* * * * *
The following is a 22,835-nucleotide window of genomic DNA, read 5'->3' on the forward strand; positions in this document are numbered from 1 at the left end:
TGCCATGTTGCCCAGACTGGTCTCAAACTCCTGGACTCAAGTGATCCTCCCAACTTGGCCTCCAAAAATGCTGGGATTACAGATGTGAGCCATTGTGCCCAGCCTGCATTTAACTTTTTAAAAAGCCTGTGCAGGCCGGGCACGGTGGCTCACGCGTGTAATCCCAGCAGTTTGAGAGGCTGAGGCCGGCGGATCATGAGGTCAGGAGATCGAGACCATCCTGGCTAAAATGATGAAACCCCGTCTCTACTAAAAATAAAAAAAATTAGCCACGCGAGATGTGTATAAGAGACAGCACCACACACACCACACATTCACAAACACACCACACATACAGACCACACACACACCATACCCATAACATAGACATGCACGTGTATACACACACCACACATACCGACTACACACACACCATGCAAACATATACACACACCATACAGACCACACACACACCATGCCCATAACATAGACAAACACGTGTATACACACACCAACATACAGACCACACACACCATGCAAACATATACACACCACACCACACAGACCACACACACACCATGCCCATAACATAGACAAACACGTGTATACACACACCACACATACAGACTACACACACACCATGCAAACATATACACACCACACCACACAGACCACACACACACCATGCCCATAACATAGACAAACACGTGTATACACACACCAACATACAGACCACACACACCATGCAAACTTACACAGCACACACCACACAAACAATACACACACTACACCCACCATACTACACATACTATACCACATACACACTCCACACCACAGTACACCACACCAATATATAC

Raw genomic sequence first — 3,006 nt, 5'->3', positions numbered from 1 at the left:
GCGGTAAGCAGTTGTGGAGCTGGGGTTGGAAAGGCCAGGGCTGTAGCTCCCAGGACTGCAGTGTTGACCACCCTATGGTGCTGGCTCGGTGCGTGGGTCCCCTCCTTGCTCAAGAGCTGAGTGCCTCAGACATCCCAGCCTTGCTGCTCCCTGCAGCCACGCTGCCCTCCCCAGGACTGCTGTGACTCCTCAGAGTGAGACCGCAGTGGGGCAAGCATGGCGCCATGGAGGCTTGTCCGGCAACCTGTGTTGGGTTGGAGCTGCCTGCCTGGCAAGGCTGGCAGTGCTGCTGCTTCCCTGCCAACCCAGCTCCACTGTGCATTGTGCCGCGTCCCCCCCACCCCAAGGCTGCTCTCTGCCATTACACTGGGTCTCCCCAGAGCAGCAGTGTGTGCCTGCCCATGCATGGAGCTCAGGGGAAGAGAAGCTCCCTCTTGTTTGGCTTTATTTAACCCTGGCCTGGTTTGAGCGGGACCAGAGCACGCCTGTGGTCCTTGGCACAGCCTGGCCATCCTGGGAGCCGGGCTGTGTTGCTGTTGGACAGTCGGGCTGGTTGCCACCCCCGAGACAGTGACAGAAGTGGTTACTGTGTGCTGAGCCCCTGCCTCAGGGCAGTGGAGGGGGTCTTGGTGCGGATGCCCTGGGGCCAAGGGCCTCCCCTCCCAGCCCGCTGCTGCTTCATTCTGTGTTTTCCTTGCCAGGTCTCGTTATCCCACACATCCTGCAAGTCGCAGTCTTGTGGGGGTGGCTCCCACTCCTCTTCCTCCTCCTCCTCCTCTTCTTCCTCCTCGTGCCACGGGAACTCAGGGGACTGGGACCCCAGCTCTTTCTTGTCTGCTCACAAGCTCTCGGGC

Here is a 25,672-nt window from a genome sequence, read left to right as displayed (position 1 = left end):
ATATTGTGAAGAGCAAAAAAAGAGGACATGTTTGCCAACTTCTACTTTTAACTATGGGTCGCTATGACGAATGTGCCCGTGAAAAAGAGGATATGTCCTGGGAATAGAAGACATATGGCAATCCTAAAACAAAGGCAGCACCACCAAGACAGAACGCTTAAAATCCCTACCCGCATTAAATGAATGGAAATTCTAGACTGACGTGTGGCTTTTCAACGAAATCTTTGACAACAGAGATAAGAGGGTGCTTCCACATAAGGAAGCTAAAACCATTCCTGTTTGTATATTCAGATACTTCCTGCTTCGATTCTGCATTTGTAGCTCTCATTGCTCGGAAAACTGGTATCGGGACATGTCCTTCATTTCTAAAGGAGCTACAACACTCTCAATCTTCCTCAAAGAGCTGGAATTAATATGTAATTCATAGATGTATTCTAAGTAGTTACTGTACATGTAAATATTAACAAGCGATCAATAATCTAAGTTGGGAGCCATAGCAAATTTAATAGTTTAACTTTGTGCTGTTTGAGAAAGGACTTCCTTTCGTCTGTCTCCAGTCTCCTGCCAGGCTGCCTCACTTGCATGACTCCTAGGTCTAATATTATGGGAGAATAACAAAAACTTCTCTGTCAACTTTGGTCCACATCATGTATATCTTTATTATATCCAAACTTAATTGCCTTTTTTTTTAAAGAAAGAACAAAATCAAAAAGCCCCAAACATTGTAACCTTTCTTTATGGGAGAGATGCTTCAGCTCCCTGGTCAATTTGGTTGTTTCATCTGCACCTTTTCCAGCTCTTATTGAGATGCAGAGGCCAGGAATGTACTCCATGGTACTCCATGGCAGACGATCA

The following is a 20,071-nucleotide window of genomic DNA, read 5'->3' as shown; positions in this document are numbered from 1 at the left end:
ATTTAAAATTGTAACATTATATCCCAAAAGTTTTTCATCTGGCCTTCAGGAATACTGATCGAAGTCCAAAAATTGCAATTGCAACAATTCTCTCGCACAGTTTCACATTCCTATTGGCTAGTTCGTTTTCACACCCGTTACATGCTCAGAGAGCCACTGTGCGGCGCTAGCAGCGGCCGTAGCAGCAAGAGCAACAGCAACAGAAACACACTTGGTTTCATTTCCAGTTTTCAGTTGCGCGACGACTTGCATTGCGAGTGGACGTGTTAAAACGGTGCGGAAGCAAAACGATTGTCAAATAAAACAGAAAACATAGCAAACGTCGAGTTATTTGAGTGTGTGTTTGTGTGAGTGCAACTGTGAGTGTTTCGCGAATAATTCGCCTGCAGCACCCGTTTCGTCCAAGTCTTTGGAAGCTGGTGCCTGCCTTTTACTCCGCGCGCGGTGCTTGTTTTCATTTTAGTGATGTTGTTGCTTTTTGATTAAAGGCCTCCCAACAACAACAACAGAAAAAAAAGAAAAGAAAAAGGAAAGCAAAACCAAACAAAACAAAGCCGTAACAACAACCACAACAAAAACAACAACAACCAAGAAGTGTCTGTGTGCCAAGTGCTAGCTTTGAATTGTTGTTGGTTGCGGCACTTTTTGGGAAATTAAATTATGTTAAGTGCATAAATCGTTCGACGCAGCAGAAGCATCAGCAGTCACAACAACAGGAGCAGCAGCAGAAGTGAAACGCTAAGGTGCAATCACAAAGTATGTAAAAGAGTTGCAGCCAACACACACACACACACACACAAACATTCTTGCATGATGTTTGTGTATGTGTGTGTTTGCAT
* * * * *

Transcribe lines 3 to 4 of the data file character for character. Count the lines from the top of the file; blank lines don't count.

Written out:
Raw genomic sequence first — 3,006 nt, 5'->3', positions numbered from 1 at the left:
GCGGTAAGCAGTTGTGGAGCTGGGGTTGGAAAGGCCAGGGCTGTAGCTCCCAGGACTGCAGTGTTGACCACCCTATGGTGCTGGCTCGGTGCGTGGGTCCCCTCCTTGCTCAAGAGCTGAGTGCCTCAGACATCCCAGCCTTGCTGCTCCCTGCAGCCACGCTGCCCTCCCCAGGACTGCTGTGACTCCTCAGAGTGAGACCGCAGTGGGGCAAGCATGGCGCCATGGAGGCTTGTCCGGCAACCTGTGTTGGGTTGGAGCTGCCTGCCTGGCAAGGCTGGCAGTGCTGCTGCTTCCCTGCCAACCCAGCTCCACTGTGCATTGTGCCGCGTCCCCCCCACCCCAAGGCTGCTCTCTGCCATTACACTGGGTCTCCCCAGAGCAGCAGTGTGTGCCTGCCCATGCATGGAGCTCAGGGGAAGAGAAGCTCCCTCTTGTTTGGCTTTATTTAACCCTGGCCTGGTTTGAGCGGGACCAGAGCACGCCTGTGGTCCTTGGCACAGCCTGGCCATCCTGGGAGCCGGGCTGTGTTGCTGTTGGACAGTCGGGCTGGTTGCCACCCCCGAGACAGTGACAGAAGTGGTTACTGTGTGCTGAGCCCCTGCCTCAGGGCAGTGGAGGGGGTCTTGGTGCGGATGCCCTGGGGCCAAGGGCCTCCCCTCCCAGCCCGCTGCTGCTTCATTCTGTGTTTTCCTTGCCAGGTCTCGTTATCCCACACATCCTGCAAGTCGCAGTCTTGTGGGGGTGGCTCCCACTCCTCTTCCTCCTCCTCCTCCTCTTCTTCCTCCTCGTGCCACGGGAACTCAGGGGACTGGGACCCCAGCTCTTTCTTGTCTGCTCACAAGCTCTCGGGC